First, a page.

$ cat folders.txt | xargs mkdir

    on OSX 10.8.2 I get the following output error in terminal:

    Last login: Tue Oct 23 19:36:04 on ttys000
    Basils-iMac:United basilbabaa$ cat folders.txt | xargs mkdir
    mkdir: 570794\r942970\r862753\r828649\r824309\r739813\r821033\r835299\r855291\r
    947228\r844878\r960187\r961930\r979647\r815371\r689145\r686974\r686558\r: File name too long
    Basils-iMac:United basilbabaa$

    Any ideas what I am doing wrong?

    1. I have 10.8.2 as well and it worked fine. I suspect there is something wrong with your folders.txt file. Maybe the Returns/Enters/Line Returns are incorrect. Try using another text editor and see if that works.

      1. Hi Basil, I had the same problem initially. I had an .xls file containing a list of names for my desired folders. I used xcel to save this list as a .txt file. Although each name was in its own row in the .txt, they were not separated by spaces, only line returns. Figure out how to effectively add a space between each name, or terminal thinks it’s just one massively long name (all your names pasted together). I’m a super novice with this, so I just figured it out trial and error and added a space manually (I didn’t have that many names). I don’t know the technical explanation, but hopefully that makes enough sense.

  6. Last login: Thu Sep 20 10:32:52 on ttys000
    alan-evanss-macbook-pro:~ alanevans$ cat folders.txt | xargs mkdir
    cat: folders.txt: No such file or directory
    alan-evanss-macbook-pro:~ alanevans$

    This is the message I get. Sorry, I am a complete novice here.

    1. Alan, you need to navigate around using the “cd” command. If you save the folders.txt file in your home folder, then it should work. Right now you have that file stored elsewhere. Hence, the error message.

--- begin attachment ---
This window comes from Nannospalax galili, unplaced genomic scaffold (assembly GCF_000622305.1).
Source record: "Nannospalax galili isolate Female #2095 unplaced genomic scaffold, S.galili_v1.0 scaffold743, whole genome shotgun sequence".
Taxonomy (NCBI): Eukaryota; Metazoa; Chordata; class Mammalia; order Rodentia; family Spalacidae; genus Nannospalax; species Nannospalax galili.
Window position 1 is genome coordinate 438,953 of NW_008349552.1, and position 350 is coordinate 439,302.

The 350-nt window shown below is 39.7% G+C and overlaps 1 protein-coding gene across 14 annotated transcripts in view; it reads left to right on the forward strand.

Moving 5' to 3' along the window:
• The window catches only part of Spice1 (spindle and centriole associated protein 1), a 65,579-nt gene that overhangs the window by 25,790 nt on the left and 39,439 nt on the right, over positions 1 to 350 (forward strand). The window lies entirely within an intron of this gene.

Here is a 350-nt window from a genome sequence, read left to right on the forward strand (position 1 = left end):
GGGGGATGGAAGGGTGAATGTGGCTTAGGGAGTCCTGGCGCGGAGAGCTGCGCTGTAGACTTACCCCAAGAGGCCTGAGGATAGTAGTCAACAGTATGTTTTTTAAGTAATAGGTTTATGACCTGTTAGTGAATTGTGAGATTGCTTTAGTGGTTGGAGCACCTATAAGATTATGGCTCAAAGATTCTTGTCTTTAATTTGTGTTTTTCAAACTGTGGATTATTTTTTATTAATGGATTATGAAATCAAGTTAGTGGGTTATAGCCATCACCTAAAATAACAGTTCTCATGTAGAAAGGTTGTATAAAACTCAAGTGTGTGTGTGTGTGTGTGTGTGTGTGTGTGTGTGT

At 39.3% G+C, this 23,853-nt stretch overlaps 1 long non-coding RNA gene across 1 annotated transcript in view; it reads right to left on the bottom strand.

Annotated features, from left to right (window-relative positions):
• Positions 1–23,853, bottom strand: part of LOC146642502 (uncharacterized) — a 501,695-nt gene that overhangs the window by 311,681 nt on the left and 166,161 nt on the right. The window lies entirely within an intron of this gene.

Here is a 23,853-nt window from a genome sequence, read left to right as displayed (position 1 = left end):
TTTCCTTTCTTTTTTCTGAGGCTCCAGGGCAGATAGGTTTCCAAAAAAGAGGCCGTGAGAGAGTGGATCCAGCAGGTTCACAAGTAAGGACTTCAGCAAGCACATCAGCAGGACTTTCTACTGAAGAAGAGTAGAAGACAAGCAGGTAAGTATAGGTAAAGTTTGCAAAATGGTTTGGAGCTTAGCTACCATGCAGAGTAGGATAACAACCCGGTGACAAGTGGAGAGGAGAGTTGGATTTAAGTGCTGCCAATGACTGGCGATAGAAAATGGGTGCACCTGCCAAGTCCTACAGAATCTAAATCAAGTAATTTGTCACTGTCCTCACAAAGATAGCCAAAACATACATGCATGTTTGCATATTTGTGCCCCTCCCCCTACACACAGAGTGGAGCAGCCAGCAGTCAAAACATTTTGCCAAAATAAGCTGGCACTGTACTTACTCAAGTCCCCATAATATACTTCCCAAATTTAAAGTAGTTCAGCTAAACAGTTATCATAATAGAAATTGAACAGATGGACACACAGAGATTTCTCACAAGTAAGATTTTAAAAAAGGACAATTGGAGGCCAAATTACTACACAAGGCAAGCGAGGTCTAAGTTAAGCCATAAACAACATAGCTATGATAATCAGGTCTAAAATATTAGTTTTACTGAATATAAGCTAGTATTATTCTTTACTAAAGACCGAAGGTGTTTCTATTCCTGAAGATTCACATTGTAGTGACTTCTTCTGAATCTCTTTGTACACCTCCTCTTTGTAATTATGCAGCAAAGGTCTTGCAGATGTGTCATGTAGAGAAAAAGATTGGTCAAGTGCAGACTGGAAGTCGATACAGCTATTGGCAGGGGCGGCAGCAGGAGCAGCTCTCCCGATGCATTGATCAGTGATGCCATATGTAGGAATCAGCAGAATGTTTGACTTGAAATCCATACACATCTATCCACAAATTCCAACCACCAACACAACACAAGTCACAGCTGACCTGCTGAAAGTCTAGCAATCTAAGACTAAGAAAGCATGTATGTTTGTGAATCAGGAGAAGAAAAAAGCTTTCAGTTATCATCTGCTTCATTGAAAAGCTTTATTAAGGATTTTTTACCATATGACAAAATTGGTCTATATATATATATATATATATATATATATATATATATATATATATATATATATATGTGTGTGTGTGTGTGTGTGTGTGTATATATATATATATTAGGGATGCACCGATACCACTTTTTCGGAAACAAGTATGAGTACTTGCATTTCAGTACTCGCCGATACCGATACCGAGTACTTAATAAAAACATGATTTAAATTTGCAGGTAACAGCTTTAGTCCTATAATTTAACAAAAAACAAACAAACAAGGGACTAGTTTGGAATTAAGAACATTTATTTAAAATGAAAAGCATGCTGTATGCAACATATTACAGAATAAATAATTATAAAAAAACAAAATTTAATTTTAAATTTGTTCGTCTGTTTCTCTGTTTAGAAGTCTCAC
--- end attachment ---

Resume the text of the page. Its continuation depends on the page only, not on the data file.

7. Hi, I have followed the steps and I am trying to create multiple folders with passwrod combinations using letters lower and upper case. Where do I save the folders.txt file? When I save it and then enter the $ cat folders.txt | xargs mkdir in terminal it says no such file can be found. I must be doing something wrong.

    1. Hi Alan,

      Make sure when you use terminal that you’re in the same directory as where you text file is. So use the command “cd” to navigate.

  8. Cool idea.

    I don’t have a need to plan folders that far out in advance, but I do like to create common folder structures for different projects.

    As an example:
    function site () {
    #based on https://minimaldesign.net/articles/read/the-ultimate-web-dev-setup
    filename=${1:-$(date “+%y%m%d-%H%M%S”)}
    mkdir -p $filename/{_from-client,01-Strategy,02-Structure,03-Design/Assets/{_css,_img,_js},04-Production}
    touch $filename/03-Design/index.html
    mate $filename

    The previous code gets added to my .profile file (I’m using bash). The I can call “site SITENAME” and it will create the folder named SITENAME in whatever directory I’m in. That folder will have my other folders ready to collect and organize info and add a base html file. There’s even a very simple check for when no argument is supplied. The final bit (mate $filename) opens the entire project into Textmate so I can get straight to work.

    I have a few different functions set up this way for various tasks. Keeps things nice and tidy. I’m guessing you could use xargs to pipe into this function too (not confirmed).

    “AE Labs”, eh? Looking forward to it. Thanks for the great articles.

    1. Thanks for sharing that snippet David! I’m a big fan of having useful shell scripts to make life easier. And yes, AE labs will be something exciting and coming soon :-)